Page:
The Children Act by Ian McEwan and Women Judges

What a boost this January to be treated to a band of women lawyers: we not only have women  counsel and judge in the  new series of Broadchurch, but the main character in The Children Act, Ian McEwan’s latest novel, is the female High Court judge, Fiona Maye. We first meet  59 year old Fiona on  a Sunday evening in her well appointed flat in Gray’s Inn, where she is honing her judgement on a parental dispute over the education of two Jewish girls. That evening her husband, Jack, tells her he wants to have an affair, to experience passion and intensity again, one last time, while still loving Fiona and wanting nothing in the rest of his life to change. Fiona is devastated, retaliates by changing the locks, and goes to work the next day, trying to push this news to one side in order to manage the responsibilities of her role. These are heavy indeed as she learns that a Wandsworth Hospital wishes to make an application for permission to give a blood transfusion to a boy suffering from leukemia just three months short of his 18th birthday. The boy and his parents are Jehovah’s Witnesses and are refusing the transfusion on religious grounds. The doctors say that without the transfusion he is unlikely to recover without permanent damage and may die. After hearing representation from counsel and witness evidence, Fiona decides she wants to hear the boy’s views for herself and goes off to the hospital that evening with the court welfare officer to do so.

In time honoured fashion McEwan is exploring here not only the personal and moral issues of the educated middle classes, but also depicts an area of professional life with all its conflicts and dilemmas: in his novel ‘Saturday’ he focused on brain surgery and here he has turned to the Law. So the legal issues surrounding consent to medical treatment are set out in the plot, but we also learn about past cases Fiona has dealt with in the High Court, such as the application to separate Siamese twins, which would result in the death of one, rather than both twins. We learn of her anger at the judgement of a colleague, misinterpreting evidence and wrongly finding a mother guilty of murder. We learn of the inequity of the criminal law and the shortcomings of police behaviour in their use of the charge of joint enterprise. The particular cases selected ring loud and clear as they resemble real cases recently in the media and we are left in no doubt that the law is at times a blunt and imperfect instrument.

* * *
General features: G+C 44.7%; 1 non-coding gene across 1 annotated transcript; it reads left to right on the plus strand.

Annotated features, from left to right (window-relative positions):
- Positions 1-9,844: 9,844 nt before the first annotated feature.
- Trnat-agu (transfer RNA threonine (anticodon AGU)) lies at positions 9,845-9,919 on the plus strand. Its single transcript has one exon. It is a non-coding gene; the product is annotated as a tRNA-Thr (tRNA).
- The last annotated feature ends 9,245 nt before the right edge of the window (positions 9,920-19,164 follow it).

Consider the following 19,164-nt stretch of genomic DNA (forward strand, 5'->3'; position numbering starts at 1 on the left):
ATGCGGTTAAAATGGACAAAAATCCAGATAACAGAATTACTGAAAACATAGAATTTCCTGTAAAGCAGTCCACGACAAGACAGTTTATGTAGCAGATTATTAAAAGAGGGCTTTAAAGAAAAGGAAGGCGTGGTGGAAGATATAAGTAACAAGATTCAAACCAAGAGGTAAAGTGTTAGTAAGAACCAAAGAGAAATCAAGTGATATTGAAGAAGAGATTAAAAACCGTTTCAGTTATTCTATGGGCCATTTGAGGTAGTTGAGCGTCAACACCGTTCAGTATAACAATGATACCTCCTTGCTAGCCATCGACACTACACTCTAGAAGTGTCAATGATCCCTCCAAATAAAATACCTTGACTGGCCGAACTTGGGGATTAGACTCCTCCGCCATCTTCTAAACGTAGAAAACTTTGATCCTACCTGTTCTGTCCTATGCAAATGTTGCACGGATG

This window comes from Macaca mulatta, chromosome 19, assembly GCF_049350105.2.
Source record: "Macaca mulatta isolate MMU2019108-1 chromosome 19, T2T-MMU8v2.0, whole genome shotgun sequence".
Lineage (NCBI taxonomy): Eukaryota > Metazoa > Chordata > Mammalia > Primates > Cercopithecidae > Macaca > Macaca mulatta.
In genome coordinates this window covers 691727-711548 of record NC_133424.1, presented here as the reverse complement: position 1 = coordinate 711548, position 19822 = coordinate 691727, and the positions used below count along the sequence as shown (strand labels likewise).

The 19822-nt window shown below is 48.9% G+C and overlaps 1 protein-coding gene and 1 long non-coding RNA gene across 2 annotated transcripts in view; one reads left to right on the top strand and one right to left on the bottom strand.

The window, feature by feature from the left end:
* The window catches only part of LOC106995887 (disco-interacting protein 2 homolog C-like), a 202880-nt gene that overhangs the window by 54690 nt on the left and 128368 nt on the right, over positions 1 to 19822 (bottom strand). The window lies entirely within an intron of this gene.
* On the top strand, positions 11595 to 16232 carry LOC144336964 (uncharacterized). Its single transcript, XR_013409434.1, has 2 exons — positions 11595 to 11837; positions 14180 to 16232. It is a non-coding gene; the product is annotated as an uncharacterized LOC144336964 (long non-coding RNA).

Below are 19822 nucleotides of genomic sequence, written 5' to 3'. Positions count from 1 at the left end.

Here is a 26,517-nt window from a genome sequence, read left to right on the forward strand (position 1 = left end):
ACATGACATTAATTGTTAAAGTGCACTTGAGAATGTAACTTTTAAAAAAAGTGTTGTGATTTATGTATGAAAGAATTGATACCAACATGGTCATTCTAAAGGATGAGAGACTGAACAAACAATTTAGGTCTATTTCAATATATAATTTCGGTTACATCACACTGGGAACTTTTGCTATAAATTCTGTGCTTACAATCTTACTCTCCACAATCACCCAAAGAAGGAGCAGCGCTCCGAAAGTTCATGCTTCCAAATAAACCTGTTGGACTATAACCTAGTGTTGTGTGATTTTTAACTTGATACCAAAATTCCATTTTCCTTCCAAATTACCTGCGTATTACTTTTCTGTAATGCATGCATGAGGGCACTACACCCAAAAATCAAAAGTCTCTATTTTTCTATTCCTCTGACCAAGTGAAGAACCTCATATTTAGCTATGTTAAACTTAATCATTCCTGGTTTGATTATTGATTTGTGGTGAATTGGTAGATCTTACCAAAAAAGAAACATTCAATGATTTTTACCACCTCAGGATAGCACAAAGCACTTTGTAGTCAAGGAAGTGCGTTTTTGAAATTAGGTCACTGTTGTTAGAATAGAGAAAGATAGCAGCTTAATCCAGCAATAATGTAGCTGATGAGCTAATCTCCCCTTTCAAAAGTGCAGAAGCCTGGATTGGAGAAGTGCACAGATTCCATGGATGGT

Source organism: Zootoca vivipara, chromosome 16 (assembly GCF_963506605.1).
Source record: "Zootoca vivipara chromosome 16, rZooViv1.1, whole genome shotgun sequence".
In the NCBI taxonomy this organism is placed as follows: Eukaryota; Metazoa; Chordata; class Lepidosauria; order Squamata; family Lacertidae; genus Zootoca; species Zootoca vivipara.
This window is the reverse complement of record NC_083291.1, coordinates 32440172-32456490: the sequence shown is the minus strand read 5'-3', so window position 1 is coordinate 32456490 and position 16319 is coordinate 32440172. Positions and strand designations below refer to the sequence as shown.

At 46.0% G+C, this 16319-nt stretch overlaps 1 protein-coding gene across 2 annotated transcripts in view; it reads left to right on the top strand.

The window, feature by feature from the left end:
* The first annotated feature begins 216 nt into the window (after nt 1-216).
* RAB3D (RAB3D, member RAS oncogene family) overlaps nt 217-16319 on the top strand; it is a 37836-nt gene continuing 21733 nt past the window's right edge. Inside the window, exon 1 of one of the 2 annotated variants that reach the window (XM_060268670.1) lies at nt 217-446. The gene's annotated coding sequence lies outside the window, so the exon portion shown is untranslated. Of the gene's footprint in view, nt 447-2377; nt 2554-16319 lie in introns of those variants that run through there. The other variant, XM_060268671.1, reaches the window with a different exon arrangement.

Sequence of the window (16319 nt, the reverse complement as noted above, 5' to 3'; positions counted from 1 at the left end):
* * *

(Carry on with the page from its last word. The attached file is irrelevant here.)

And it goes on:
And is it relevant at all that the High Court Judge applying the law here is a woman? At times her understanding and empathy towards women suggests that her gender may inform her professional life, as in her appraisal of the mother in the case of Infant Cot Death Syndrome and her anger towards the colleague who got it wrong. However this is just a suggestion, just as her childlessness is referred to with a light touch. We  mostly see Fiona as a diligent, intelligent and hardworking professional, married to the law as much as to her husband and completely comfortable within the somewhat rarified world of Gray’s Inn. However, her decision in the transfusion case has consequences which she can neither anticipate nor control.

McEwan expertly inhabits the skin of a 59 year old woman to narrate this tale, telling us much about the workings of the law and its limitations. Its brevity and succintness belies the questions which it raises, still circulating in my mind.

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